The other way we've tried to make things sensible is to seriously limit the amount of magic that is handed to the players, and seriously limit the frequencies of NPCs with it.

Where I fall down, more than the magic, is in the believability of normal things. Players tend to be pretty accepting that it's possible to throw fireballs or summon skeletons. They rarely look too far, and see the seams where things don't quite fit together right. However, the ability to craft unlimited wheelbarrows? That seems to offend players more. "It's impossible to make that many wheelbarrows so quickly!" - they're right. But interesting that the one causes offence and the other doesn't.

But, yeah, since the game is political, we put a huge effort into enforcing consequences for player actions - which also includes things like law enforcement adapting to new abilities such as teleportation. (or, if teleportation is meant to be an old ability that the players are only now learning, we'd start with law enforcement already knowing how to deal with it before giving it to the players)

I tend to refer to this category of problems as "believability" - I don't care if it's realistic or not (it's not realistic for dragons to exist and breathe fire) - I care if it's believable that dragons fit into the world. If dragons exist, and can be tamed, then I would find it unbeliavable if armies didn't field them in battle, like elephants were historically used. So I'd want an explanations (dragons are pacifists and refuse to fight...) or I'd want that to be part of the game. If dragons are regularly used in battle, I'd expect the military medics to be good at treating burns and trauma from falls, and so on. - And I think those elements are really easy to build into the games, and adds a lot of richness. In this example, we wouldn't even need to put in an army or dragons. It's enough that a book that teaches a medic how to treat burns might come with an explanation that it's a military medic manual, and talks about how dragons on the battlefield lead to many burns and falls from height, and thus it explains how to treat them.

Interestingly, our game has *very* few mythological creatures. No dragons, griffins, etc. - there have been zombies a few times. Yet the players roleplay pretty well, and often play that their characters are superstitious, and believe in dragons and giants, etc. - it's nice, helps us make a world where it's believable that there are mysteries, and a zombie turning up is an amazing sight and not just "ah, the necromancer is at it again"
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Old 09-02-2010, 06:32 AM   #20
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Re: Veterans of Roleplay Intensive MUDs

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In fact, you hit on one of my own pet peeves too. Why do messengers even exist in D&D at all? Why don't the mage guilds just teleport the days mail to the other cities? Even if you've only got a fraction of the needed mages (say, one delivery each day, with seven cities you deliver mail to, you're still delivering the mail within a week. Much faster than (presumably) a messgener could get there by horse) - so you'd need an explanation. Maybe mages are proud and arrogant. But you still need to explain why the messengers don't sign up as apprentice mages. Or why the cities don't offer high enough fees to get past the mages arrogance. or...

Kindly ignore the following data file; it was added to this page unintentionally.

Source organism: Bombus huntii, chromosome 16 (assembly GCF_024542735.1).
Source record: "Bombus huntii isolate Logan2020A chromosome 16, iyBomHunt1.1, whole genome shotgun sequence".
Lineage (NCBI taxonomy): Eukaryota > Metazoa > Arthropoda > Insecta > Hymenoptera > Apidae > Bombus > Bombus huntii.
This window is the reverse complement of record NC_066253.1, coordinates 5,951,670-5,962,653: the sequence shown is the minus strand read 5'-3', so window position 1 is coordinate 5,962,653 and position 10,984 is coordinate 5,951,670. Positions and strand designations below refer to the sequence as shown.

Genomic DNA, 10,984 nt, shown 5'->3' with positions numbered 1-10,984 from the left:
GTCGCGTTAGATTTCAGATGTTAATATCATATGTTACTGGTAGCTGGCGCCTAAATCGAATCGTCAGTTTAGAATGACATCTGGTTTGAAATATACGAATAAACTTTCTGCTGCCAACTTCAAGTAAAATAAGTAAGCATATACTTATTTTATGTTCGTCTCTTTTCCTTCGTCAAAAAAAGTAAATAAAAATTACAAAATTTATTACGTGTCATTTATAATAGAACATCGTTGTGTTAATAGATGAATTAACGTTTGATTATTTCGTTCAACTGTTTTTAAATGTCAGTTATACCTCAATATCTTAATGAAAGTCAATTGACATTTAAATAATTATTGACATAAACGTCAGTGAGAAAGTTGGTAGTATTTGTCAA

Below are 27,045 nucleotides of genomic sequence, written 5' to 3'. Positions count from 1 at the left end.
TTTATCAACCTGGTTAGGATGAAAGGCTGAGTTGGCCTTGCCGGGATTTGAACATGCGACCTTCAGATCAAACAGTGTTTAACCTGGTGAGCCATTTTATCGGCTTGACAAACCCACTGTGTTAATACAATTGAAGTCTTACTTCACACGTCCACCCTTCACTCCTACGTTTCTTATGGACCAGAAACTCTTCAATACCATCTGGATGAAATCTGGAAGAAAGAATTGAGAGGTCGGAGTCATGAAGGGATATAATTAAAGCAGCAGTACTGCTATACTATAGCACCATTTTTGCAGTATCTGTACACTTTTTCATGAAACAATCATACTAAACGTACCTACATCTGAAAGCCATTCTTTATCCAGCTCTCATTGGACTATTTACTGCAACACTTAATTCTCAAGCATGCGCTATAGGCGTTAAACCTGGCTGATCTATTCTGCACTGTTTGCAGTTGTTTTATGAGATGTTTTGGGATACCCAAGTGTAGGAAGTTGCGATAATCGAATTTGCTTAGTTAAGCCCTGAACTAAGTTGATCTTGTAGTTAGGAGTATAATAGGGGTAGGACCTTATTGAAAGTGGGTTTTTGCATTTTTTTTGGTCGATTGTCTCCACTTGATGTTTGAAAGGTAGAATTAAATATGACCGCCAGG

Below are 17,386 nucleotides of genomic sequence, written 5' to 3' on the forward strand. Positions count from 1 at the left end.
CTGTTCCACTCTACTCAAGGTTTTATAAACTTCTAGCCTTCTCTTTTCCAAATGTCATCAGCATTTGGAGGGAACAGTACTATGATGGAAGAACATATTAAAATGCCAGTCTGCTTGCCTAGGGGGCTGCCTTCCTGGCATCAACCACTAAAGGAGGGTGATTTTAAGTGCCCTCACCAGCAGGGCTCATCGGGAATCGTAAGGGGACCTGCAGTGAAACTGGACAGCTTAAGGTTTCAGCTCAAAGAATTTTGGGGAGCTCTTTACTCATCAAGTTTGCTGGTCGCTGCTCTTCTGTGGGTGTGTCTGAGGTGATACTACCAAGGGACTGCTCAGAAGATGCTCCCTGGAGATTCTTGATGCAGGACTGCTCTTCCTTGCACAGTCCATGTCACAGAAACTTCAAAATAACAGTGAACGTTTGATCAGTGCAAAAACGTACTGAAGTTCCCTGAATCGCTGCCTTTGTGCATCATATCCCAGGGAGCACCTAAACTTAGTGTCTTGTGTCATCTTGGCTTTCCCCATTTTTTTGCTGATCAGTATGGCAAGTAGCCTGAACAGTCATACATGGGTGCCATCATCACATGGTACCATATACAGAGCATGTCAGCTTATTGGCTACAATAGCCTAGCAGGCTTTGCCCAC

One of the things I liked about the Eberron campaign setting is that they really tried to address what sort of impact a high prevalence of magic would have on society. In Eberron, high-level magic is very rare, while low-level magic is very common - primarily due to the Dragonmarked Houses (magical guilds, each with a monopoly on different areas of commerce) and the magewright NPC class (the idea being that most people in the world belong to the common NPC classes, with players being among the few who are exceptional enough to belong to PC classes).

Thus House Orien operates a postal service, and they will indeed use teleportation if the price is right - but teleportation is a higher level spell, and can't be used to transport large amounts, so most people would rely on other means such as the lightning rail (an elemental-powered train) or a House Lyrandar airship or elemental galleon. However if it's just a message you want to send, you could visit a local House Sivis enclave and use one of their speaking stones to instantly transmit a message.

It's the same with other things, such as the magical lanterns used throughout the continent, 'featherfall' tokens for those living in Sharn (City of Towers), etc. I think the author must have sat down with a list of all the low level spells and thought to himself "What would society be like if most people had access to these spells?"